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Two companies based on University of Cambridge research have been named on the Guardian’s Cleantech 100 list, designed to recognise the most exciting, innovative and up-and-coming clean technology companies in the world.

Enecsys Limited, based on research from the Department of Engineering, is developing reliable, long-life solar micro inverter systems for residential and commercial applications.

The Enecsys micro inverter represents a breakthrough in inverter design for residential and commercial solar PV installations as its technology has, for the first time, eliminated components that limit inverter life.

Additionally, the Enecsys micro inverter enables solar PV systems to harvest between 5% and 20% more energy; it makes planning and installation of PV systems easier and safer due to the elimination of high voltage DC wiring, and it enhances system optimisation by monitoring the performance of each solar module.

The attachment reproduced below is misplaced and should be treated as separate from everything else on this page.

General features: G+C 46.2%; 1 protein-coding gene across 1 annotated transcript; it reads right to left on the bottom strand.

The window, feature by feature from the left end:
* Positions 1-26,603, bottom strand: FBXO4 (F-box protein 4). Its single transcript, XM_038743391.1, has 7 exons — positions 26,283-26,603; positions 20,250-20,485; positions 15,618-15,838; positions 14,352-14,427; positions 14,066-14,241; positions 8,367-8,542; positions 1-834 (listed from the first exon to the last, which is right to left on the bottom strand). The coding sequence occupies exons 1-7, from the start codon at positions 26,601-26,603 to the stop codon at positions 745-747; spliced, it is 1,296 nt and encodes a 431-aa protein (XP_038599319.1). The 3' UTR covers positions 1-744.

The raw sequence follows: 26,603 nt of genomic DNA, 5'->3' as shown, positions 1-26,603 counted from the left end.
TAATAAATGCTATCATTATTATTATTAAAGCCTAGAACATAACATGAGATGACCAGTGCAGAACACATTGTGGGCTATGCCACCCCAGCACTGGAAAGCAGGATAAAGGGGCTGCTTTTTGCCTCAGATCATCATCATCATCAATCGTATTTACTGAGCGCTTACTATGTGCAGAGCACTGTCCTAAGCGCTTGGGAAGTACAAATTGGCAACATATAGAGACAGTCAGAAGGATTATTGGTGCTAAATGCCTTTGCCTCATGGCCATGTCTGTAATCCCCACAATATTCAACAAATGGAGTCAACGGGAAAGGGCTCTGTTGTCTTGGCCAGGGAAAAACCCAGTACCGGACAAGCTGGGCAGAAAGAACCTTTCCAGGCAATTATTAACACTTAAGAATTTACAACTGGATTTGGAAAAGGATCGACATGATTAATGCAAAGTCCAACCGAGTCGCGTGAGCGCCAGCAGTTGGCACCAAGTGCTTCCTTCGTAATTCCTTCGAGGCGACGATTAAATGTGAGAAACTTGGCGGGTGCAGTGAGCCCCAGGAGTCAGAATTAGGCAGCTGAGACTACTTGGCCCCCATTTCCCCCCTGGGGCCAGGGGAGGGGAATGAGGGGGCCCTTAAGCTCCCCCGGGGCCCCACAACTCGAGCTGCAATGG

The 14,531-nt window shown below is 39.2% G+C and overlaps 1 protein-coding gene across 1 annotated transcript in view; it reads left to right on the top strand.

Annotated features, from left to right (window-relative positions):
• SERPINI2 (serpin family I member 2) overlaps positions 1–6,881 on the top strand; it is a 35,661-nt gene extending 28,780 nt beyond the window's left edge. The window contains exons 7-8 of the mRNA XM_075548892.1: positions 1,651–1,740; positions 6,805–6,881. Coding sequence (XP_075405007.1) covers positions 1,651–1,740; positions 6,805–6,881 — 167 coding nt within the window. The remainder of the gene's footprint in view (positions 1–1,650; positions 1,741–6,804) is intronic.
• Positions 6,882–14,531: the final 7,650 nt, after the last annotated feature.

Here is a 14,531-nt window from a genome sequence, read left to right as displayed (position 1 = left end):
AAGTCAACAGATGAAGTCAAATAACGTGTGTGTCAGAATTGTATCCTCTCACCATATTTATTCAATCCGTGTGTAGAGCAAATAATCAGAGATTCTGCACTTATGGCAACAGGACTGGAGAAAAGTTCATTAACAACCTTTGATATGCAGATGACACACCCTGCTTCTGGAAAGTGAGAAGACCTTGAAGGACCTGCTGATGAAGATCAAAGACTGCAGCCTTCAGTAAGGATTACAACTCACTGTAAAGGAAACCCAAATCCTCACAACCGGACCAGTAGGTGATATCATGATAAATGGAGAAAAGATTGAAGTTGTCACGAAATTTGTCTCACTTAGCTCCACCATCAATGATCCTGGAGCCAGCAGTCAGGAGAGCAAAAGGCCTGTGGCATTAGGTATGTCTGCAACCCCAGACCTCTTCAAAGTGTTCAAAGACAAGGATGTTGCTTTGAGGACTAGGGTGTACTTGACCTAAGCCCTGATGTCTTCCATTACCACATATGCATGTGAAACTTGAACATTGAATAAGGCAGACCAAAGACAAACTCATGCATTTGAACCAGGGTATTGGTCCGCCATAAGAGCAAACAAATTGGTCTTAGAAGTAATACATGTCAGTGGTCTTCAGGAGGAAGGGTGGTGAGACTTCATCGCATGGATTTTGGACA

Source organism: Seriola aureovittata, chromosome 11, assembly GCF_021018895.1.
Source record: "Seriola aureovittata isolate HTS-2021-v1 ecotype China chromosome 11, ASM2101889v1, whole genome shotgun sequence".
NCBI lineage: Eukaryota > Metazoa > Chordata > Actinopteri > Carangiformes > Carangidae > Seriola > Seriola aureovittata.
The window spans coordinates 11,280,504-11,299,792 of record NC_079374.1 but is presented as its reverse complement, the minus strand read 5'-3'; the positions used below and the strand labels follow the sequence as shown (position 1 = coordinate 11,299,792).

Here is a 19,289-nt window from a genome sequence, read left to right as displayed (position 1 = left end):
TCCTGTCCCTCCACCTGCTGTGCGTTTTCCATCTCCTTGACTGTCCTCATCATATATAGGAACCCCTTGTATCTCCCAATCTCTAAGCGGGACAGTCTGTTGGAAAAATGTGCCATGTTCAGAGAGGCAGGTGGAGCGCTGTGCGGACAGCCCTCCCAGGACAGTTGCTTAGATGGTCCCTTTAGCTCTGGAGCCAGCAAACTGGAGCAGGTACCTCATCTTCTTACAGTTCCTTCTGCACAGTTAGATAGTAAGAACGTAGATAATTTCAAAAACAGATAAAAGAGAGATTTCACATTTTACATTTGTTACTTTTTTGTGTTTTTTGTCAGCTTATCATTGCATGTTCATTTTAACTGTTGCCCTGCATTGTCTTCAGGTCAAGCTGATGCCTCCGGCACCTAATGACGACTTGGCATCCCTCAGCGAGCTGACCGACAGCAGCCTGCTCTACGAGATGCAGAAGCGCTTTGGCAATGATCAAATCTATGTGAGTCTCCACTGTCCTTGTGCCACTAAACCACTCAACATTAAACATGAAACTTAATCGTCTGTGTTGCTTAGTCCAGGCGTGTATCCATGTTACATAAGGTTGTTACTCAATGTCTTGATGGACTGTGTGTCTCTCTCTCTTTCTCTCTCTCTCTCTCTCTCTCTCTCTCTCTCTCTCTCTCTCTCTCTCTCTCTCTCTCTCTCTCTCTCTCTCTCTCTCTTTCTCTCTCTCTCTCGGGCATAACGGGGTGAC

Enecsys has recently launched its products in Europe and North America and earlier this year secured £25 million in equity financing, representing the largest private equity raise in the European cleantech sector this year.

Amantys, based on the research of Dr Patrick Palmer, Reader in Electrical Engineering, has developed technology that will simplify the design of medium voltage power electronic equipment using insulated gate bipolar transistors (IGBTs).

Amantys’ technology allows power transistors to be configured more easily to construct systems to switch medium and high voltages. This allows the designer to continue to use existing design topologies to build medium voltage inverters with higher efficiency and without the need to move to more complicated systems. Products which use Amantys’ technology will benefit from greater efficiency, improved reliability, ease of design and reduced cost.

This year’s Cleantech 100 received a record number of nominations, up over 2,000 on last year. The list is a three year-old joint venture between the Guardian and the Cleantech Group.

To view the complete list, click here.

Image: wind turbines on the West Texas plains